Nutmeg posting FYI's <I>Scraps</I> culinary series
May 23, 2017

Nutmeg posting FYI's Scraps culinary series

NEW YORK CITY — Nutmeg ( is providing a full suite of post production services for FYI’s new culinary series Scraps. Produced by FYI in partnership with Sur La Table, the series is executive produced by journalist Katie Couric.

Scraps sets out to change the perception and possibilities of food that most people would normally throw away. In each episode, Sur La Table chef and host Joel Gamoran travels in his refurbished 1963 Volkswagen bus — and mobile kitchen — to a new city where he pays homage to local cuisine and partners with food waste champions to whip up a delicious meal from unlikely ingredients. 

Photo (top): Scraps host Joel Gamoran collaborating with lead editor Amanda Hughes and producer Tim Whitney.

Sur La Table chef and host Joel Gamoran recording narration with mixer Brian Beatrice.

Nutmeg is providing a range of post services for the show, including editing, audio mixing and color grading. The series will feature ten 30-minute episodes, and debuted on Sunday, May 21st.

The show proved challenging for the Nutmeg team, as there wasn’t a lot of time between shooting the episodes and the ultimate air dates. Episodes had to be cut very quickly so Nutmeg assigned three senior editors to work simultaneously: Rich Jack, Liz Burton and Amanda Hughes. Freelance editor Sky Gewant was also brought in to work on the show, following his work on Baz Luhrmann's  Netflix series, The Get Down.

Lead editor Hughes says the process benefited greatly from having both producer Tim Whitney and host Joel Gamoran in the edit rooms for the duration. The show is cut using Avid systems.

“Tim impressed us every day,” she says. “He values what editors bring to the table and he really made this a creative collaboration. We rough-cut the first two shows before the next eight were shot and that really helped determine what worked and what didn’t, allowing the crew to focus their energy during the tight shooting days.”

One of the show’s biggest challenges is its unscripted format. “Joel is fabulous with ad-libbing, but that means we have to craft the story,” says Hughes. “Recipes take 30 minutes to make, and we needed to get the essence of that communicated in four minutes. Having Joel in the edit rooms was a delight. His passion for the project is infectious, and he has great direction for how he wants the show to feel. He's always smiling and positive, and he makes the edit days a lot of fun.”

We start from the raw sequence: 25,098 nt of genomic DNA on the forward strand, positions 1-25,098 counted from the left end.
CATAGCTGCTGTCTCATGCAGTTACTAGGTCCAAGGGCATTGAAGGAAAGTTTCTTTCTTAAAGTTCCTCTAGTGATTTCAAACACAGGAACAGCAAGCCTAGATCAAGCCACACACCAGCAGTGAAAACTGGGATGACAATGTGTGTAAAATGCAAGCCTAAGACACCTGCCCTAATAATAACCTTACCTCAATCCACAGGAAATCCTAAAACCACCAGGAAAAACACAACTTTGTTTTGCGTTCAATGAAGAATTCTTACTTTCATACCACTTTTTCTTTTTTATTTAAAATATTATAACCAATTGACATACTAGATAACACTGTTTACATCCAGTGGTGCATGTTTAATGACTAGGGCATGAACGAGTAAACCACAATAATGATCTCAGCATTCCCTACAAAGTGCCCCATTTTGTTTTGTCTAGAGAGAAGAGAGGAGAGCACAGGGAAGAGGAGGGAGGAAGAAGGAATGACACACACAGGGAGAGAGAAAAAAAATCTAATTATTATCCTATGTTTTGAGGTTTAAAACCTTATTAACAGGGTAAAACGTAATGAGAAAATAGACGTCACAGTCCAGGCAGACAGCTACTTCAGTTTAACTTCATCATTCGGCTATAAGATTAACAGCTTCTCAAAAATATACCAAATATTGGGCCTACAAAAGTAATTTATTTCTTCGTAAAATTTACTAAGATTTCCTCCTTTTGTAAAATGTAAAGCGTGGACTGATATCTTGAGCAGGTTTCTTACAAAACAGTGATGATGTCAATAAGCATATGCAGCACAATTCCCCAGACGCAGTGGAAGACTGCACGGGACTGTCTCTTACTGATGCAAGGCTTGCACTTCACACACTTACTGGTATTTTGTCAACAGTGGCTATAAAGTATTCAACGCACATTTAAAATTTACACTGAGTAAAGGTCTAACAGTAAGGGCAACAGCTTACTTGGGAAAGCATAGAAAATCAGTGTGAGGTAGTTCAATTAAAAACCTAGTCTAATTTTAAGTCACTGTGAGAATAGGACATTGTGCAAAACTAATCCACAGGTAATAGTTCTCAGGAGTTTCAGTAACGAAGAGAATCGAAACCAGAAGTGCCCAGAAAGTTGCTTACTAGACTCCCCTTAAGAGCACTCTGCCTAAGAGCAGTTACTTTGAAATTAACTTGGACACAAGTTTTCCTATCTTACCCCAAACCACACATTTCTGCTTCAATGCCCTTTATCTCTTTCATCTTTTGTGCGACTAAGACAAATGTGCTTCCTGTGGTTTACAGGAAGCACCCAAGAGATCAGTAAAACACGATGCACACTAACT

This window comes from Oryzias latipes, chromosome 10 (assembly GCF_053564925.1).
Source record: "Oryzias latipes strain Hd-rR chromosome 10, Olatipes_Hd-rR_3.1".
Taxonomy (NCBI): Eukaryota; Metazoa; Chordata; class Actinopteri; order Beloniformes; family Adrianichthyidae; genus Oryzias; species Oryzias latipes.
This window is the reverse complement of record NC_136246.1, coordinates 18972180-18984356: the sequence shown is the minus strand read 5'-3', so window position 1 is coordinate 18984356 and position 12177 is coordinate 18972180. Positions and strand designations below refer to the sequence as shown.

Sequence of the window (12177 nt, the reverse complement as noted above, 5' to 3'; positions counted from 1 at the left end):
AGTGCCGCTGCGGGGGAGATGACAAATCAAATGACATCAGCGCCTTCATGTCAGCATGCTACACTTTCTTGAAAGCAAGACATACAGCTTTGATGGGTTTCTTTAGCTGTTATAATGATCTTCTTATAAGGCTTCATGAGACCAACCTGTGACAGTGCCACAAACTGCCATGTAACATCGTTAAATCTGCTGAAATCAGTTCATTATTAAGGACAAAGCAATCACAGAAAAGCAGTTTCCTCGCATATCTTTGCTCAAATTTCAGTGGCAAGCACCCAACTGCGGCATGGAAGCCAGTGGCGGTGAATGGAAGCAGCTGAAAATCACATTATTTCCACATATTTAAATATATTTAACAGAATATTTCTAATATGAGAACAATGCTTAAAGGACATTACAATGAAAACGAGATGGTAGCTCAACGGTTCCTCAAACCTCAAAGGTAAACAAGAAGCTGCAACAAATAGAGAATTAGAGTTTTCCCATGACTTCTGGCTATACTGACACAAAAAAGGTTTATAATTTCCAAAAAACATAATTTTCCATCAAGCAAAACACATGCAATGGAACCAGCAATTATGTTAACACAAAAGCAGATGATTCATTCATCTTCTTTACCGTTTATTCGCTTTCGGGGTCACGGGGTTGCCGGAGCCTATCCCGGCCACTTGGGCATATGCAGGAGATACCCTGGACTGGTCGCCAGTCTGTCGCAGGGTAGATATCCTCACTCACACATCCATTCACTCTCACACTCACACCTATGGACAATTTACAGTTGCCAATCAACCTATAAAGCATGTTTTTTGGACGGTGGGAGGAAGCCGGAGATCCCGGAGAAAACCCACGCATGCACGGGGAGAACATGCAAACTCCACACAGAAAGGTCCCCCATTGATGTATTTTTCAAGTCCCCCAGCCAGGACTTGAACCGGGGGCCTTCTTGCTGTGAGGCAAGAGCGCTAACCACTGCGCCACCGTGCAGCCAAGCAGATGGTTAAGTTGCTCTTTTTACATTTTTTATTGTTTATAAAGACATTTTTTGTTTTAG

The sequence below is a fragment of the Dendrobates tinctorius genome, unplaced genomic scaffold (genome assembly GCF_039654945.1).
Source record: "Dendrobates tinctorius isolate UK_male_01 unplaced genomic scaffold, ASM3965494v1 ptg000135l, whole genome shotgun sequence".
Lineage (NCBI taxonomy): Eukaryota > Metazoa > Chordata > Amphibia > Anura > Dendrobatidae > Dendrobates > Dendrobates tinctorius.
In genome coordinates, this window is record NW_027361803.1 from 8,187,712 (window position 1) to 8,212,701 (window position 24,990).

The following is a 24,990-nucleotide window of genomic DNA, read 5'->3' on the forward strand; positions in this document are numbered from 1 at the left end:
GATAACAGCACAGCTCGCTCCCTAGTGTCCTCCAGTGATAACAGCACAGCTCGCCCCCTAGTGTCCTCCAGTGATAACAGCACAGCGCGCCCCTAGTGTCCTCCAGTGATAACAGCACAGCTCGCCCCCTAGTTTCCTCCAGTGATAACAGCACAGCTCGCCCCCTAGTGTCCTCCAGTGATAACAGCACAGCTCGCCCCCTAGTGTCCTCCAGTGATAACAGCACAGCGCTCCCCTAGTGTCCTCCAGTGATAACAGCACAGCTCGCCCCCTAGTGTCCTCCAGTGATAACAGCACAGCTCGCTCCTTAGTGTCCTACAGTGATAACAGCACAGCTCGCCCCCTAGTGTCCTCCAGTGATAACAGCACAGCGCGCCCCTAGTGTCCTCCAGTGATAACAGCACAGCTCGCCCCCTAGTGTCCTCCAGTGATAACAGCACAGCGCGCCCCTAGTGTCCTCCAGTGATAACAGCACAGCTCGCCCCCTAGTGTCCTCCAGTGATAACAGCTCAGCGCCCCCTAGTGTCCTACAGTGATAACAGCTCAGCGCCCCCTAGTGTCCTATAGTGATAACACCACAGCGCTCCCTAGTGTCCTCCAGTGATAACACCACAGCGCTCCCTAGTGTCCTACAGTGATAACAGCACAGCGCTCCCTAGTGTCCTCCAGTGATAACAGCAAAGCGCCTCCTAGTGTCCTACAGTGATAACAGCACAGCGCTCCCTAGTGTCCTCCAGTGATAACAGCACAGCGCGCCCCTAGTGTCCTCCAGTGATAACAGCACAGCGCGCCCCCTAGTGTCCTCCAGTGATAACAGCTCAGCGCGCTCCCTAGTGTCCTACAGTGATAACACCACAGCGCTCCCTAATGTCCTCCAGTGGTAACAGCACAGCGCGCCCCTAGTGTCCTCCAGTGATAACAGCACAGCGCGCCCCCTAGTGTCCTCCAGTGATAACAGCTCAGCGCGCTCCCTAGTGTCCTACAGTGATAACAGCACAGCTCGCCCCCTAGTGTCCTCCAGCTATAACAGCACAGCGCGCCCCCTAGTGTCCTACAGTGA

For mixer Brian Beatrice, the challenge wasn’t the fact that Scraps is a cooking show, but the fact that it’s a road show, filmed at various locations in uncontrolled environments,  including Joel’s converted vintage VW van.

“We rely on creative mic techniques to capture the best location sound possible,” explains Beatrice. “There are several microphones hidden within the cab of the van to capture dialogue but they also pick up a lot of ambient sound. The challenge in post is to reduce the rumble of the van and the noise of the road while emphasizing the dialogue.

“We replaced a lot of the cooking sounds to make them more prominent,” he continues. “The producers want that element to be a foremost driving force, so I am doing Foley of pots and pans, and emphasizing the sounds of grilling and liquids.”

Beatrice relied on Avid’s Pro Tools system for audio editing and mixing.

Colorist Gary Scarpulla also contributed a slightly-better-than-reality element, informed, perhaps, by the expectations set by millions of exquisitely filtered food photos on Instagram.

“Besides the usual concerns of working on a reality series such as continuity, matching cameras, etc., Scraps is unique in the reality world insofar as the fact that we are creating a more organic, narrative film feel to the footage—flares, film roll out, film grain — which, I believe, lends itself naturally to a food show. Best of all, my main creative instruction from Tim [Whitney] was: ‘Just think food porn.’ Game on!”

Scarpulla used Assimilate’s Scratch to give the show it’s look.

“I feel so fortunate to be doing post at Nutmeg,” says producer Whitney, who is head of development at Rain, one of the show's production partners. “Our team here can handle anything and it’s great to have everything under one roof. The whole team has really tapped into the creative vision of the show. Our schedule was very tight—we needed to start editing while I was still out shooting—but Amanda and the team did a phenomenal job carrying the torch and helping me work remotely.  And it was a seamless transition to come back in the room with them while working on four episodes concurrently. It’s been a fantastic collaboration.”